It used to be much easier to select destinations and sites/venues for meetings and events: rates, dates and space were the common denominators.
Today, regardless of which side of the political or cultural divide you sit (or stand or march) on, you are, I hope, aware of the many issues and laws just in the United States that impact booking and holding meetings. I’ve written about it before in previous blog posts for Meetings Today titled “What Do You and Our Industry Stand For?,” “2017 Meetings Industry Hopes & Predictions” and “When Laws and Meetings Collide: Go, Stay or Boycott?”
Why have I repeatedly written about and returned to this topic?
Because those in positions of authority in our industry first touted U.S. President Donald Trump as “one of us”—he owned hotels and golf courses and certainly would help to make tourism and travel more robust. Because as time has gone on, the executive orders and proposed U.S. budget have caused an awakening of the damage that can be done to hospitality with the stroke of a pen. And because I have experienced the impact of changing times and laws on meetings and booking meetings for clients and from colleagues. It appears, with the latest news about the travel ban, that there are still questions about who may or may not come into the United States.
And the laptop ban? We’re still uncertain about the impact it will have, especially if it is expanded. [Editor’s Note: it appears laptops are safe for now.]
In case you weren’t following closely, here’s a timeline of our industry’s reaction to the election of our current president and the subsequent actions impacting meetings, tourism and travel.
On Nov. 9, 2016, the U.S. Travel Association (USTA) congratulated Donald Trump on his election as the 45th U.S. President and said they thought he would be good for our industry because he was a part of it.
On Jan. 23, 2017, the industry again expressed its eagerness to work with the Trump Administration.
Then came what is now known as the original “travel ban” executive order, and on March 1, 2017, the impact of the “Muslim travel ban” and its cost to the U.S. was expressed in this article from The Independent, one of many articles from in and outside of the U.S.
On March 9, 2017, there was more discussion about the “travel ban”—now with more questions because of the U.S. Supreme Court’s ruling—again confusing us all.
On May 17, 2017, The Hill published an article describing alarm over the potential of an expanded laptop ban within the travel industry.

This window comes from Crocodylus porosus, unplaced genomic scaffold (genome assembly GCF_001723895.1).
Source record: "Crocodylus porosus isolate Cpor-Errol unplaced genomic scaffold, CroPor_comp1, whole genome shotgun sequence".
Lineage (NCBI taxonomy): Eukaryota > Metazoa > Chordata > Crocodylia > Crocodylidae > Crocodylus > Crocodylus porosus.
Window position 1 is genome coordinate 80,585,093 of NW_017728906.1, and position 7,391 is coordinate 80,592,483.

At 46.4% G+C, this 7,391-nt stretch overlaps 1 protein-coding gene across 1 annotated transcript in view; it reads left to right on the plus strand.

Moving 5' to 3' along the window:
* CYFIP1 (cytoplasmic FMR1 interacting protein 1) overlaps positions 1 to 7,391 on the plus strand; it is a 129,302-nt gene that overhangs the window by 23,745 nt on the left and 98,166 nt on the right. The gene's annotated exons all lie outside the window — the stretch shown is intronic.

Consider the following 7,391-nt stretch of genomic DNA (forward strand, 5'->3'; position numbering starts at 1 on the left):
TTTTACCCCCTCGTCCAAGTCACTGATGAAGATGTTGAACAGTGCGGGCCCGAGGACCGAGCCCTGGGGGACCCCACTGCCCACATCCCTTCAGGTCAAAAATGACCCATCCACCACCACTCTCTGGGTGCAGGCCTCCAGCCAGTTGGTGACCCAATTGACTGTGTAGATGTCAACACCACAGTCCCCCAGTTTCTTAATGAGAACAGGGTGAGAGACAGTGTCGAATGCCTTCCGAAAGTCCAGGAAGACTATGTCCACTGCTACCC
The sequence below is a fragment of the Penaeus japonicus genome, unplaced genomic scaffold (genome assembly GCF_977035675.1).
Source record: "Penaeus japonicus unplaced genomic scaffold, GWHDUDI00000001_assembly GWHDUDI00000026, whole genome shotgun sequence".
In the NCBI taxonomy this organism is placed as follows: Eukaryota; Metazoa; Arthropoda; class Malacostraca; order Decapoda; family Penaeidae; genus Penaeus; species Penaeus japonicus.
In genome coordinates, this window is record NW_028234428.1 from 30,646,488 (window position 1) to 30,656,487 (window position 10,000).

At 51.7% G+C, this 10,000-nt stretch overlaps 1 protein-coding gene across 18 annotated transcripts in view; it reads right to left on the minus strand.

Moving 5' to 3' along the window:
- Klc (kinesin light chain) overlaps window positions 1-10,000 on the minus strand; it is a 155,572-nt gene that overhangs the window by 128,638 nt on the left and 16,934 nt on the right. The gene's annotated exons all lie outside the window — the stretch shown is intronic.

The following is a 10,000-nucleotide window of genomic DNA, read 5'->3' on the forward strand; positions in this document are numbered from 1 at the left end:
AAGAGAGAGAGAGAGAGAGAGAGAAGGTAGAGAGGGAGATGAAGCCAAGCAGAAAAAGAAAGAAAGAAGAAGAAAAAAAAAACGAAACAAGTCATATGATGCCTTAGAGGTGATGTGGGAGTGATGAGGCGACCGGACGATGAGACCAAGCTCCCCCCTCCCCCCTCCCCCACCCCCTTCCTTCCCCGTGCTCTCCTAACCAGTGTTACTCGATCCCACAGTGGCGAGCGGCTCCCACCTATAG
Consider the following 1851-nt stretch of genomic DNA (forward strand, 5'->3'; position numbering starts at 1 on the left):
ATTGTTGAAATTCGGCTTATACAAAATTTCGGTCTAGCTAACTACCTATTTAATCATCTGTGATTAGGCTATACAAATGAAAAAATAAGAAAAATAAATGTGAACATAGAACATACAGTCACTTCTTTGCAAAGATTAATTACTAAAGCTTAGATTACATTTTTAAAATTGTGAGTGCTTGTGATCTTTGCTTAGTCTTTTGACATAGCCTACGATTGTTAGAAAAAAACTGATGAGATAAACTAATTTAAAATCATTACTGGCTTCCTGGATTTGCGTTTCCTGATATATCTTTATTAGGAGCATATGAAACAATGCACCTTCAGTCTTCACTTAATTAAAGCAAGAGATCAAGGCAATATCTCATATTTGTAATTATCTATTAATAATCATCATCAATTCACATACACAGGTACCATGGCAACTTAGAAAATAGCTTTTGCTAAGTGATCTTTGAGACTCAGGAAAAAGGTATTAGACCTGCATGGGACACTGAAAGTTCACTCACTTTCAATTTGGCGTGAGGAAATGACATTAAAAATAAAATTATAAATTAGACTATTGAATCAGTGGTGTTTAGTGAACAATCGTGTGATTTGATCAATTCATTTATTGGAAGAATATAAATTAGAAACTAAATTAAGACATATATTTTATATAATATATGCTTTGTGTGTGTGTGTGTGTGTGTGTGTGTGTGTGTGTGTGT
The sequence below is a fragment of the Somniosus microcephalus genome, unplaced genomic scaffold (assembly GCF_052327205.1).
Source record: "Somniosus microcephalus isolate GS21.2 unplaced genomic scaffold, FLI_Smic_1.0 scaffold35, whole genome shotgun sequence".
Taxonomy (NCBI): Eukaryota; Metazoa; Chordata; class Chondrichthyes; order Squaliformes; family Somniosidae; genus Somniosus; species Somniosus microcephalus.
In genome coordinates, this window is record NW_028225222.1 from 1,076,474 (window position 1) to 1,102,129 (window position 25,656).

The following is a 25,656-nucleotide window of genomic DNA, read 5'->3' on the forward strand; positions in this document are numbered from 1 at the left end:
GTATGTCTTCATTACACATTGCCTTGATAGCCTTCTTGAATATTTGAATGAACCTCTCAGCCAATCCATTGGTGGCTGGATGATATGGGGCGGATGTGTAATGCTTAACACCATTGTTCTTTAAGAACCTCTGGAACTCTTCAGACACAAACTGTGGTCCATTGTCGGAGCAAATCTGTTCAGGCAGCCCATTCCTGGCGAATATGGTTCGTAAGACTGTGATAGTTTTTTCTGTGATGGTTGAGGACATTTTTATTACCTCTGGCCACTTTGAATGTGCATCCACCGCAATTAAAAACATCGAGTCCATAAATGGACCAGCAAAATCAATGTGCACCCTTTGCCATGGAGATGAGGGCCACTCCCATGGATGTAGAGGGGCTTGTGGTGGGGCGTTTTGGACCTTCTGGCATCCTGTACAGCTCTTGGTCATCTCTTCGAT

On May 23, 2017, the Los Angeles Times published an article on the travel industry’s outrage following the announcement of President Trump’s proposed budget, which included a funding cut for the Brand USA marketing program.
On June 16, 2017, after airline, hotel, tour and travel companies—and many associations—had already begun the process of working with Cuba, President Trump announced an updated policy making it harder to do business in or travel to the Caribbean island nation.
In addition to the laptop concerns, which made it complicated for those traveling from other countries—especially for speakers and presenters who rely on their laptops or tablets to do work while on the road and to use for their presentations, foreign visitors now face even more visa application restrictions that require some applicants to submit their social media handles, thus giving up a great degree of privacy.
And here’s more information about the TSA and Homeland Security’s stricter security measures for travel that may discourage international visitors in the U.S.
Of course there are issues in the majority of U.S. states impacting our industry. If you’ve not kept up with what happened in North Carolina because of their so-called “bathroom law,” search it. There’s so much written about the business impact of the bathroom bill that the links would consume this entire blog.
North Carolina wasn’t the only state to pass or consider a “bathroom bill.” As noted in the July 2016 Friday With Joan newsletter, the American Counseling Association pulled out of Tennessee because, even after trying to work with the governor and state legislature, a law in direct opposition to their work, was enacted.
And then there’s this:
AILA leaves TX for 2018 over sanctuary city law. I was also told at least one other association canceled their Texas meeting because of the anti-sanctuary city law. A full account of this was unable to be obtained after contacting multiple Texas DMOs (aka CVBs). You can follow ongoing industry issues at Texas Competes.
From the Houston Chronicle, concern was expressed about boycotts of Texas over a variety of laws, including the sanctuary cities ban.